The controversial community action group ACORN considered getting involved in the state Senate District 33 race in 2008, the seat held by Tulsa Democratic mayoral candidate Tom Adelson, according to internal documents.
Adelson denied any knowledge of, or participation in, the organization’s plans.
Adelson’s seat was one of five races ACORN was targeting in the 2008 election based on internal state assessments on “how we (ACORN) can take power” in Oklahoma. The overall goal was to affect key state races to change control of the state legislature and “return state senate power to progressives in 2008,” the documents said.
Of the five targeted races, two were considered “low priority” – House District 85 and Adelson’s seat.
“This seat will not help the Democrats take the senate, but it will help them keep it,” the documents said about Adelson’s seat. “It is unlikely that we will get to Tulsa in time to work on this race, but if a cry for help went out to ACORN, we would want to respond.”
In response to questions, Adelson issued a statement saying, "I have never had any association with ACORN. Never have, never will. If anyone with ACORN broke the law, they should be punished. I salute Congress for cutting ACORN’s funding and I believe the entire entity should be disbanded."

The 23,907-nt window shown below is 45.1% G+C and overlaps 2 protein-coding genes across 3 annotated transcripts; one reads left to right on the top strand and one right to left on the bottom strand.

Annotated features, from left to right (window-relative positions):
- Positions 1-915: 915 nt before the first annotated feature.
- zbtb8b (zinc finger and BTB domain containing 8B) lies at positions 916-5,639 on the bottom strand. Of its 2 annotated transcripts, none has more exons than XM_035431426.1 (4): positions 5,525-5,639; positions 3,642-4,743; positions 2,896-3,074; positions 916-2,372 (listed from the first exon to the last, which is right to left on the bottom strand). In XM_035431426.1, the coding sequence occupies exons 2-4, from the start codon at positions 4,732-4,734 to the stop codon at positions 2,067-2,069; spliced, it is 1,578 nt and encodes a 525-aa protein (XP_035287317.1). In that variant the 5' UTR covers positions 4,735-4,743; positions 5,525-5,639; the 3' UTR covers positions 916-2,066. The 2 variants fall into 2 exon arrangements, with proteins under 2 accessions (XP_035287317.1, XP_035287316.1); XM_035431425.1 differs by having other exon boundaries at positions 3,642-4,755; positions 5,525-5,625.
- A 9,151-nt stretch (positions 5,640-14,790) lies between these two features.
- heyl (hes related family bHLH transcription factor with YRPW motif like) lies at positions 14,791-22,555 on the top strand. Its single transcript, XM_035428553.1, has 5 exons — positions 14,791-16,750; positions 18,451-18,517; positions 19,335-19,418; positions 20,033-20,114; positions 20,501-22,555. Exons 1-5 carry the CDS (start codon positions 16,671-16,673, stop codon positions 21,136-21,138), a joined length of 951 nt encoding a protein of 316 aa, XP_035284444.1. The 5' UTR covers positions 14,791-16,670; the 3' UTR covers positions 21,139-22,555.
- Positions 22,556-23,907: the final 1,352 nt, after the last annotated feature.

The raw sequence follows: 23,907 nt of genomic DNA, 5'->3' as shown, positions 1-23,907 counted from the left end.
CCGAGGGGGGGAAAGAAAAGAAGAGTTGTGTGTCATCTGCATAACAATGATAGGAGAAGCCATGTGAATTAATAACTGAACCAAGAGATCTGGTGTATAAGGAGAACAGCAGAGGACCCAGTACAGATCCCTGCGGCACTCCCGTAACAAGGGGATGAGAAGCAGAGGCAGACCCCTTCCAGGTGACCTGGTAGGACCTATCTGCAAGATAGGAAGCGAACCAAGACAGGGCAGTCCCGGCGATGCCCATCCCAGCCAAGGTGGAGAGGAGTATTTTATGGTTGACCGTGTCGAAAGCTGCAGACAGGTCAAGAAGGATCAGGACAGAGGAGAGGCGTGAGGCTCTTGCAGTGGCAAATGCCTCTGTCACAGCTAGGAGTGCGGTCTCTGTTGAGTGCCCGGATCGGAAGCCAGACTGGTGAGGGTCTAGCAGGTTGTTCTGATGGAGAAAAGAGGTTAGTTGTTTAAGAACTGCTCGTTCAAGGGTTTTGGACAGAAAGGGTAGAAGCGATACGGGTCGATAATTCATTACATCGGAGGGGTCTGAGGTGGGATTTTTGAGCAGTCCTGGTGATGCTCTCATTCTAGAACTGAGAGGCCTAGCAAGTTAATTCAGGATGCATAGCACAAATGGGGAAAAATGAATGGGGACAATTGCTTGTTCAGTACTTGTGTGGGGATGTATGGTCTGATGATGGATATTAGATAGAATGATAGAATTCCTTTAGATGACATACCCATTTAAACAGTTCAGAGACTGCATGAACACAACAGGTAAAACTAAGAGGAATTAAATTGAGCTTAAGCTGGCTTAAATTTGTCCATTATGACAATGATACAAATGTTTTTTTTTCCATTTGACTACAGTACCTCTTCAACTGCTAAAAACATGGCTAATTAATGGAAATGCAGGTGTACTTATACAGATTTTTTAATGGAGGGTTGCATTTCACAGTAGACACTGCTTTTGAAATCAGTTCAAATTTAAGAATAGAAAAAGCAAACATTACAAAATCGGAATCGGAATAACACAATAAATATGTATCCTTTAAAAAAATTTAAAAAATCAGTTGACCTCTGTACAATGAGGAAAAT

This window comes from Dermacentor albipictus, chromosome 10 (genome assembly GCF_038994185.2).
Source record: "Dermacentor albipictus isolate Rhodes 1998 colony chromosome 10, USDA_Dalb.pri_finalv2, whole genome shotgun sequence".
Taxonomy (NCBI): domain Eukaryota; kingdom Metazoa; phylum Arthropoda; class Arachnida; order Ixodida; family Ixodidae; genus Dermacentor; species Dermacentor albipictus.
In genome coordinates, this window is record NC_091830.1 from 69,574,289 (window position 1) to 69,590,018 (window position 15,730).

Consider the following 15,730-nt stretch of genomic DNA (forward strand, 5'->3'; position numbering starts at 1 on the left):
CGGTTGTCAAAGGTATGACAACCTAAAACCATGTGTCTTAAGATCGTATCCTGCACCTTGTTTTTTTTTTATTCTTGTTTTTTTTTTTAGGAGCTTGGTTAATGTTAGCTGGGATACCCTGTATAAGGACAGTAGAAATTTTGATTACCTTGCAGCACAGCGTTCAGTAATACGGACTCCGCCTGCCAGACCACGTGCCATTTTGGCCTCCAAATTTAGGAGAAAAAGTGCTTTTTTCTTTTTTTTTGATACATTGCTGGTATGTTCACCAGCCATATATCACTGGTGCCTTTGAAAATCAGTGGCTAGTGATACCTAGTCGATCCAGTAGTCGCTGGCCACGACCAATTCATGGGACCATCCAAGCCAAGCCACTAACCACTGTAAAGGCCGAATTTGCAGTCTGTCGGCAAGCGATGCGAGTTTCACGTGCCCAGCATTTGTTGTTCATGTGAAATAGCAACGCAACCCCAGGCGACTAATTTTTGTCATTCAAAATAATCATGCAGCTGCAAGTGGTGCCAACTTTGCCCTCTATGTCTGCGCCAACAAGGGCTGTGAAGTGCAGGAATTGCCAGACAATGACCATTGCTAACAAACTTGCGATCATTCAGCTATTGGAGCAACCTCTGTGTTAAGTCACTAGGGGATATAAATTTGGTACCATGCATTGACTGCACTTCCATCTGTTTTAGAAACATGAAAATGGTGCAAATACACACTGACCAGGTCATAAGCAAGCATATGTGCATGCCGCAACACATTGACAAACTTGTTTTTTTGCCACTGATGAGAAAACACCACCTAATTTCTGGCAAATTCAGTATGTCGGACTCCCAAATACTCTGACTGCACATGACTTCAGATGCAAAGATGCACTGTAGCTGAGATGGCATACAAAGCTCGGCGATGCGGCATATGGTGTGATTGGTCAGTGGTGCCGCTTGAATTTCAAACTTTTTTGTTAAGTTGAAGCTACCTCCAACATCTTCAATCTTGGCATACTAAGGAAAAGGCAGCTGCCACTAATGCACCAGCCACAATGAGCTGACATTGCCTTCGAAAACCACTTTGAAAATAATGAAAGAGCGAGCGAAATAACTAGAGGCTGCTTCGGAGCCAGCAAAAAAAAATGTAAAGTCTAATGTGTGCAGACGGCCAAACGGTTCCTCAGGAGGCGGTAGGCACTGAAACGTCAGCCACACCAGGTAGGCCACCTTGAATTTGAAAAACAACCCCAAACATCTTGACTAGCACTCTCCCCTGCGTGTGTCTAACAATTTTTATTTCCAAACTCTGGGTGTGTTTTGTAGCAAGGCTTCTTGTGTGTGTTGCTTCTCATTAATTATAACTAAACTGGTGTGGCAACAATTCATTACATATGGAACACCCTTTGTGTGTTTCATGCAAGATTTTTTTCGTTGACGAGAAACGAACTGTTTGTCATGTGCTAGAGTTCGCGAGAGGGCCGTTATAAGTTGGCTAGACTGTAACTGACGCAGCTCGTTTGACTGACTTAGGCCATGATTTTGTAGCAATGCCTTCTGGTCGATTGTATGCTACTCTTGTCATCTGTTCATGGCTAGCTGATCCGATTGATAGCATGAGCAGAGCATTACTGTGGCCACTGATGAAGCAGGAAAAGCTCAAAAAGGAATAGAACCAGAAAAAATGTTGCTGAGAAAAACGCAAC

At the time, the races targeted by ACORN were all hotly contested in the previous election. Three of the races were won by less than 300 votes, Adelson won his by 910 votes. In what ACORN called their number one priority race, Republican Sen. Jim Reynolds won by about 3,600 votes.
The documents outlined plans to organize independent and low frequency voters “around a progressive agenda” in an effort to remove Republicans from office and help keep Democrats in.
The internal documents were found in abandoned computers left over after ACORN vacated one of its Oklahoma City offices and were obtained by Republican state Rep. Mike Reynolds.
ACORN is heavily involved in voter registration drives and advocates for low- and moderate-income people on fair wage, education and housing issues.
Controversy has surrounded the group. Several states are investigating it for voter fraud and other charges. The U.S. Senate and House have passed bills to deny ACORN any more federal funding in light of various allegations against the group.